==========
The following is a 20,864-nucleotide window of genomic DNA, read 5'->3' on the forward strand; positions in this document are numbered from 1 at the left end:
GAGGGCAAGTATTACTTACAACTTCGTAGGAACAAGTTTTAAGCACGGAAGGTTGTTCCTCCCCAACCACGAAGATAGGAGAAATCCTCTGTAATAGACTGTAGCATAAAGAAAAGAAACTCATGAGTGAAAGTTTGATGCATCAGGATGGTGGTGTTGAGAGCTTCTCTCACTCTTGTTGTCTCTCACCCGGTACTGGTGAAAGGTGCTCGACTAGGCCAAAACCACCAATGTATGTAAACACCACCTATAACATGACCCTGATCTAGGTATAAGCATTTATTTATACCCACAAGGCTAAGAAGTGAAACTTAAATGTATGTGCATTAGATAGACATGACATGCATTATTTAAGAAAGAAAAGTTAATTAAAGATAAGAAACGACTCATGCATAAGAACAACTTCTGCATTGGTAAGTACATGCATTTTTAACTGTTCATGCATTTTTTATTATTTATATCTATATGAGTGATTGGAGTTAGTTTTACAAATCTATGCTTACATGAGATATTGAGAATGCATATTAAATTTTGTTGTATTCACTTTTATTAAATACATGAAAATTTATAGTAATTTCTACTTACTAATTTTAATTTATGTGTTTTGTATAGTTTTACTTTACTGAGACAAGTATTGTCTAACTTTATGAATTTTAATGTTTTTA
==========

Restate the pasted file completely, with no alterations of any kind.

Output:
The following is a 20,864-nucleotide window of genomic DNA, read 5'->3' on the forward strand; positions in this document are numbered from 1 at the left end:
GAGGGCAAGTATTACTTACAACTTCGTAGGAACAAGTTTTAAGCACGGAAGGTTGTTCCTCCCCAACCACGAAGATAGGAGAAATCCTCTGTAATAGACTGTAGCATAAAGAAAAGAAACTCATGAGTGAAAGTTTGATGCATCAGGATGGTGGTGTTGAGAGCTTCTCTCACTCTTGTTGTCTCTCACCCGGTACTGGTGAAAGGTGCTCGACTAGGCCAAAACCACCAATGTATGTAAACACCACCTATAACATGACCCTGATCTAGGTATAAGCATTTATTTATACCCACAAGGCTAAGAAGTGAAACTTAAATGTATGTGCATTAGATAGACATGACATGCATTATTTAAGAAAGAAAAGTTAATTAAAGATAAGAAACGACTCATGCATAAGAACAACTTCTGCATTGGTAAGTACATGCATTTTTAACTGTTCATGCATTTTTTATTATTTATATCTATATGAGTGATTGGAGTTAGTTTTACAAATCTATGCTTACATGAGATATTGAGAATGCATATTAAATTTTGTTGTATTCACTTTTATTAAATACATGAAAATTTATAGTAATTTCTACTTACTAATTTTAATTTATGTGTTTTGTATAGTTTTACTTTACTGAGACAAGTATTGTCTAACTTTATGAATTTTAATGTTTTTA